Courtesy: The Telegraph

George Gheverghese Joseph is on a mission to reclaim India’s pride of place in the world of mathematics. An emeritus professor at Manchester University in the UK, his book, The Crest of the Peacock; Non-European roots of Mathematics, has challenged the status quo and persuaded the West to acknowledge that a 15th century Kerala mathematician-astronomer named Madhava (Madhavan, in local dialect) had worked on the fundamentals of calculus — a vital tool for measuring time, making almanacs and finding directions at sea — almost two centuries before Sir Isaac Newton and his German counterpart Gottfried Wilhelm Leibniz were credited as its founders.

Kerala-born Joseph has some reasons to conclude that the southern Indian state may have served as a conduit for the transmission of Indian mathematics to Europe through Jesuit priests, though the evidence available is more circumstantial.

Joseph played an important role in purging the South African mathematics curriculum of its racial overtones post-apartheid but rues that the “colonial mindset” that “denigrated native contributions” and “politics” had clouded India’s efforts to honour its heritage.

The Telegraph caught up with Joseph at his holiday home near the Kovalam beach resort here. Excerpts from the interview:


Question: How did the West react to the conclusions in your first book, The Crest of the Peacock; Non-European roots of Mathematics?

Joseph: The perception of the West was a very pleasant surprise. I did not expect so many people to be so receptive to ideas. I think the reason they had not touched upon it earlier is because they did not have the information. The book received over hundred reviews by all sorts of groups. Not just maths educators, even activists reviewed it. What particularly moved me was the extent to which African Americans and Blacks took up some of the things in it after they realised they had a very rich history. For instance, the earliest mathematical artefact is available right in the middle of Africa, but nobody knows. It’s called the Ishango bone which is a type of lunar calendar and dates back to 22,000 BC, much earlier than anything of that sort found anywhere in the world.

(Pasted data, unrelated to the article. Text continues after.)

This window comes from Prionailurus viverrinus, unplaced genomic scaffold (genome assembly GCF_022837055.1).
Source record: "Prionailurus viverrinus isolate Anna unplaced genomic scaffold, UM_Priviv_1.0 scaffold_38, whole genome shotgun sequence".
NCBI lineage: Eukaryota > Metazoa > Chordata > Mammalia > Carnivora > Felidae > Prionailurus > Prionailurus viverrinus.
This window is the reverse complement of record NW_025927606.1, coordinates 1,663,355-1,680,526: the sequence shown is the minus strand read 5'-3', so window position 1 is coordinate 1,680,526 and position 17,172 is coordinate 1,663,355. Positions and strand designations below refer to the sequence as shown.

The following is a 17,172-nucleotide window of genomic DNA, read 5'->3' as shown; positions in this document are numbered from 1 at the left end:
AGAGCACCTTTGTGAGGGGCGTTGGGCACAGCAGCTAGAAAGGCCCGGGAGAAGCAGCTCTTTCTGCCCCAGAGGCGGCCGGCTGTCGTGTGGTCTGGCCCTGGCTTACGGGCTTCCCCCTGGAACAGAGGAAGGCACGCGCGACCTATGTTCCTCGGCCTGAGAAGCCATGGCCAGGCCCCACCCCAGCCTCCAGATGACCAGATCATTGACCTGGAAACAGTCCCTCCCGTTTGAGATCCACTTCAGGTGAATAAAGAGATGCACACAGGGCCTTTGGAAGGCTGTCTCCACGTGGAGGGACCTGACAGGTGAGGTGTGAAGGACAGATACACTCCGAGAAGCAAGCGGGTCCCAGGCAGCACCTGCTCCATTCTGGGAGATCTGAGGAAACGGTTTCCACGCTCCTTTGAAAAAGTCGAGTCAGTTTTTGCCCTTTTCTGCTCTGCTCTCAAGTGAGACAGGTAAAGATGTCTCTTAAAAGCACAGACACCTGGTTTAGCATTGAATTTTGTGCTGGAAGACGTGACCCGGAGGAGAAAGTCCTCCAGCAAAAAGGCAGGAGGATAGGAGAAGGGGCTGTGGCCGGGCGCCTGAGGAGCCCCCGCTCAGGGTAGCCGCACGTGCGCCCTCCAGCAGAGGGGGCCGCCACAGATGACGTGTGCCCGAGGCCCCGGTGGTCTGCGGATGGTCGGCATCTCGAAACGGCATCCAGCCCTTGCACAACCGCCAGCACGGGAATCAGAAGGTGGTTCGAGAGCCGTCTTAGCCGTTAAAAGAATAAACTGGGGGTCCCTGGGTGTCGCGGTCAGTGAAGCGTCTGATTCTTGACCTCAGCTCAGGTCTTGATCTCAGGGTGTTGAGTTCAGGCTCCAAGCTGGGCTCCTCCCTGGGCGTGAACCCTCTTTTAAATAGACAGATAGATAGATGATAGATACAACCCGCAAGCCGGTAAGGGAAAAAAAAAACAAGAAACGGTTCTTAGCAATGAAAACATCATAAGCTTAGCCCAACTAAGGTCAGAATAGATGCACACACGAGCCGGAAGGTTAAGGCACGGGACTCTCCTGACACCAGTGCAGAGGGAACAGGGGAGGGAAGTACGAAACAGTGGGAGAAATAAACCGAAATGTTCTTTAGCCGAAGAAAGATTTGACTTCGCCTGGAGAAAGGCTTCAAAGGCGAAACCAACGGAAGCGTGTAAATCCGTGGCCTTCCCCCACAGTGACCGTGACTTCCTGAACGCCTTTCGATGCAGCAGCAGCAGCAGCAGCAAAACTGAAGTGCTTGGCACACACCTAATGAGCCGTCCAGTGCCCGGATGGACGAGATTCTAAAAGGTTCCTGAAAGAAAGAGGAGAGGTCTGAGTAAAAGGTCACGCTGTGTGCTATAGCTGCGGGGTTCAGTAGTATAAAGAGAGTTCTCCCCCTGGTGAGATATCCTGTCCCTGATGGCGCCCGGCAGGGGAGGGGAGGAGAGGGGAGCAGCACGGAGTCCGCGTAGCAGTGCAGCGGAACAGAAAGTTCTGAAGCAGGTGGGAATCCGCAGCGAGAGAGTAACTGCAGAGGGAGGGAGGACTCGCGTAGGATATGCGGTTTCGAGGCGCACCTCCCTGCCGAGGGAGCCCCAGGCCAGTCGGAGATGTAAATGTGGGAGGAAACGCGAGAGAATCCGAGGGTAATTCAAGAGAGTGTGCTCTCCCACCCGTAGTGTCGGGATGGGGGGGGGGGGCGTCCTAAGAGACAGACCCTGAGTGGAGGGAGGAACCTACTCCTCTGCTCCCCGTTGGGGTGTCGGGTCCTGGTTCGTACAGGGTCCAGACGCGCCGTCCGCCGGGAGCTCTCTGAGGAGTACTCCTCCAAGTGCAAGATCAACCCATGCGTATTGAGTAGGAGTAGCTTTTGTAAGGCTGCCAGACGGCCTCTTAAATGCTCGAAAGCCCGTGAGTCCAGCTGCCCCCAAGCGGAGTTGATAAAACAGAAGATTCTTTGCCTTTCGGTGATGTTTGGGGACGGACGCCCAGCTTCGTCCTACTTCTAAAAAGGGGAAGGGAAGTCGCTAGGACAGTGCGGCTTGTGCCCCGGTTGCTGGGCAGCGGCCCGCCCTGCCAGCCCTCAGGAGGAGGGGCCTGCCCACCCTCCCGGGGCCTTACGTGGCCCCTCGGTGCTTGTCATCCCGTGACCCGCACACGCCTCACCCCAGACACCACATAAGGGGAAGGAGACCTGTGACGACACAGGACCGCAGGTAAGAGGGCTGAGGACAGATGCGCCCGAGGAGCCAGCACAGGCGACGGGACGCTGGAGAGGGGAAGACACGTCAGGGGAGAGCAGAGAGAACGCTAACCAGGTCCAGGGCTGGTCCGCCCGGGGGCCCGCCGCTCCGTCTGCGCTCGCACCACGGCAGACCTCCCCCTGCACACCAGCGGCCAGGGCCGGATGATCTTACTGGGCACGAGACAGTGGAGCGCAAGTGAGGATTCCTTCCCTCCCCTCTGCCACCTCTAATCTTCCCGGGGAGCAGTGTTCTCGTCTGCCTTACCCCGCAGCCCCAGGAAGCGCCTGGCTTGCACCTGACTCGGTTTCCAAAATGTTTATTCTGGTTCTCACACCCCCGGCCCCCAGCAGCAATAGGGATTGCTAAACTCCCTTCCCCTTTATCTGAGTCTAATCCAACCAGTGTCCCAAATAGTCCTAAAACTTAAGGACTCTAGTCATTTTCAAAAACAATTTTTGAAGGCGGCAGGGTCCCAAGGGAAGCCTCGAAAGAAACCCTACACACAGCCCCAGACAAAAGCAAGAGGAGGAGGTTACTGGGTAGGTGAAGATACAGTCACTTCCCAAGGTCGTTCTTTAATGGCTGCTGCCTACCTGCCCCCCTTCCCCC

There were a few critics, but nobody took me on on the maths in it. It was mostly the interpretation. There was criticism that I was devaluing Newton, Leibniz and the Greeks. But all I was saying was that there is that part of history which has been ignored and we need to reflect on. And also, how some of the ideas travelled to the West to, in fact, create the scientific revolution.

People who disappointed me were the Indians. Part of colonisation involves a form of brainwashing where you end up defending something because you think you have invested time and emotion in it. I was awarded a Royal Society Visiting Fellowship to deliver a series of lectures in Indian universities. But a number of those I met didn’t either want to know or were very critical. Subsequently, I also noticed that academics has been highly politicised in the country. So I suddenly find my views and conclusions either being approved by the Right who say, look here is a book that shows India is great, or being criticised by the Left, who claim that the book panders to the other side and contains not much of material analysis.

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